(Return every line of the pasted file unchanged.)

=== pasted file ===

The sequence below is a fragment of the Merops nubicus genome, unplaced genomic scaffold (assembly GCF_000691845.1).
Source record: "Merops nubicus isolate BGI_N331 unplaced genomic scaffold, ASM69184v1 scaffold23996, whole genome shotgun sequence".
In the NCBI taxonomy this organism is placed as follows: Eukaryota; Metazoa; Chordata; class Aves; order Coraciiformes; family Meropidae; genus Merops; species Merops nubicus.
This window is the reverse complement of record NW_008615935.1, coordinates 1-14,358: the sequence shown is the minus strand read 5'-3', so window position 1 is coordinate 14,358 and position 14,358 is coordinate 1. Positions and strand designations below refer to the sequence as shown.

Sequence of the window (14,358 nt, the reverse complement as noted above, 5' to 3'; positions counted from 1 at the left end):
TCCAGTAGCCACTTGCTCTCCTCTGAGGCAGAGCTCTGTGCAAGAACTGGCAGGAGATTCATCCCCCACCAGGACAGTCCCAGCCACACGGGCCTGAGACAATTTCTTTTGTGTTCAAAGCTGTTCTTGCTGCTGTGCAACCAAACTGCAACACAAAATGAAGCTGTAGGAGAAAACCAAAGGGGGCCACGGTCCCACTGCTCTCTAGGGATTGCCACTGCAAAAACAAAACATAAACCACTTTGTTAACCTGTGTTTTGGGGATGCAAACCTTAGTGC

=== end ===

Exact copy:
The sequence below is a fragment of the Merops nubicus genome, unplaced genomic scaffold (assembly GCF_000691845.1).
Source record: "Merops nubicus isolate BGI_N331 unplaced genomic scaffold, ASM69184v1 scaffold23996, whole genome shotgun sequence".
In the NCBI taxonomy this organism is placed as follows: Eukaryota; Metazoa; Chordata; class Aves; order Coraciiformes; family Meropidae; genus Merops; species Merops nubicus.
This window is the reverse complement of record NW_008615935.1, coordinates 1-14,358: the sequence shown is the minus strand read 5'-3', so window position 1 is coordinate 14,358 and position 14,358 is coordinate 1. Positions and strand designations below refer to the sequence as shown.

Sequence of the window (14,358 nt, the reverse complement as noted above, 5' to 3'; positions counted from 1 at the left end):
TCCAGTAGCCACTTGCTCTCCTCTGAGGCAGAGCTCTGTGCAAGAACTGGCAGGAGATTCATCCCCCACCAGGACAGTCCCAGCCACACGGGCCTGAGACAATTTCTTTTGTGTTCAAAGCTGTTCTTGCTGCTGTGCAACCAAACTGCAACACAAAATGAAGCTGTAGGAGAAAACCAAAGGGGGCCACGGTCCCACTGCTCTCTAGGGATTGCCACTGCAAAAACAAAACATAAACCACTTTGTTAACCTGTGTTTTGGGGATGCAAACCTTAGTGC